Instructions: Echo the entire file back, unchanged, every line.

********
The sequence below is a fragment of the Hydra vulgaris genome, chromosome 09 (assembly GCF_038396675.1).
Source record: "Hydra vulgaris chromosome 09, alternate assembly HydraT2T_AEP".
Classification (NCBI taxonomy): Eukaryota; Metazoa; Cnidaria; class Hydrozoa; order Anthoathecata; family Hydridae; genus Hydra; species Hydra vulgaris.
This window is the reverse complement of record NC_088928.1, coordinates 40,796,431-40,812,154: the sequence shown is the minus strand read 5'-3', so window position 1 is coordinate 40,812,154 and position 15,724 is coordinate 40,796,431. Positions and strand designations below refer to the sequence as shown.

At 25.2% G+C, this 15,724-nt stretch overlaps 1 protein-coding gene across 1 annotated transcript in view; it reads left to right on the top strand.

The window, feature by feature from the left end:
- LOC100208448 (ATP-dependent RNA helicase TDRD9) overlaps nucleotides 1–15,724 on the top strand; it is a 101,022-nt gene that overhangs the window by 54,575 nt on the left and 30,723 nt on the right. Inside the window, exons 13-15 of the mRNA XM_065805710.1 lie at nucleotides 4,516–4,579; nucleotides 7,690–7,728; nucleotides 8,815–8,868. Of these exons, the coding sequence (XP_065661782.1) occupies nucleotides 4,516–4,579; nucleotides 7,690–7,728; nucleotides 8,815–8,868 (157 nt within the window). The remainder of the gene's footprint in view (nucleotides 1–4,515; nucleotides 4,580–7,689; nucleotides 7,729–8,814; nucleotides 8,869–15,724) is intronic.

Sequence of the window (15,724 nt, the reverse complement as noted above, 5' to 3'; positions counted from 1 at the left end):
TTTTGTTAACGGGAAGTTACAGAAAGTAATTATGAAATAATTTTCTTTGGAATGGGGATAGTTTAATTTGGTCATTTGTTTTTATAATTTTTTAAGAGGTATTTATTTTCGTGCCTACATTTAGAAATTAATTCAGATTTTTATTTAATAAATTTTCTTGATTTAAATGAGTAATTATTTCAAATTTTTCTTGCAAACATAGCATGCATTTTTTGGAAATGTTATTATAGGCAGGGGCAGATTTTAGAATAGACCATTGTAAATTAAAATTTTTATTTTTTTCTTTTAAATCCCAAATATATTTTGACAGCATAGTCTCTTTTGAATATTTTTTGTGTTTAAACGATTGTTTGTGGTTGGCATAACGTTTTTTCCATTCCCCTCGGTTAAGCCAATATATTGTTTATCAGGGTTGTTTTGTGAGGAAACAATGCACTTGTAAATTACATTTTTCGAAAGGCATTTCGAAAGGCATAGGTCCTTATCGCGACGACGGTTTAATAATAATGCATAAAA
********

The sequence below is a fragment of the Hydra vulgaris genome, chromosome 09 (assembly GCF_038396675.1).
Source record: "Hydra vulgaris chromosome 09, alternate assembly HydraT2T_AEP".
Classification (NCBI taxonomy): Eukaryota; Metazoa; Cnidaria; class Hydrozoa; order Anthoathecata; family Hydridae; genus Hydra; species Hydra vulgaris.
This window is the reverse complement of record NC_088928.1, coordinates 40,796,431-40,812,154: the sequence shown is the minus strand read 5'-3', so window position 1 is coordinate 40,812,154 and position 15,724 is coordinate 40,796,431. Positions and strand designations below refer to the sequence as shown.

At 25.2% G+C, this 15,724-nt stretch overlaps 1 protein-coding gene across 1 annotated transcript in view; it reads left to right on the top strand.

The window, feature by feature from the left end:
- LOC100208448 (ATP-dependent RNA helicase TDRD9) overlaps nucleotides 1–15,724 on the top strand; it is a 101,022-nt gene that overhangs the window by 54,575 nt on the left and 30,723 nt on the right. Inside the window, exons 13-15 of the mRNA XM_065805710.1 lie at nucleotides 4,516–4,579; nucleotides 7,690–7,728; nucleotides 8,815–8,868. Of these exons, the coding sequence (XP_065661782.1) occupies nucleotides 4,516–4,579; nucleotides 7,690–7,728; nucleotides 8,815–8,868 (157 nt within the window). The remainder of the gene's footprint in view (nucleotides 1–4,515; nucleotides 4,580–7,689; nucleotides 7,729–8,814; nucleotides 8,869–15,724) is intronic.

Sequence of the window (15,724 nt, the reverse complement as noted above, 5' to 3'; positions counted from 1 at the left end):
TTTTGTTAACGGGAAGTTACAGAAAGTAATTATGAAATAATTTTCTTTGGAATGGGGATAGTTTAATTTGGTCATTTGTTTTTATAATTTTTTAAGAGGTATTTATTTTCGTGCCTACATTTAGAAATTAATTCAGATTTTTATTTAATAAATTTTCTTGATTTAAATGAGTAATTATTTCAAATTTTTCTTGCAAACATAGCATGCATTTTTTGGAAATGTTATTATAGGCAGGGGCAGATTTTAGAATAGACCATTGTAAATTAAAATTTTTATTTTTTTCTTTTAAATCCCAAATATATTTTGACAGCATAGTCTCTTTTGAATATTTTTTGTGTTTAAACGATTGTTTGTGGTTGGCATAACGTTTTTTCCATTCCCCTCGGTTAAGCCAATATATTGTTTATCAGGGTTGTTTTGTGAGGAAACAATGCACTTGTAAATTACATTTTTCGAAAGGCATTTCGAAAGGCATAGGTCCTTATCGCGACGACGGTTTAATAATAATGCATAAAA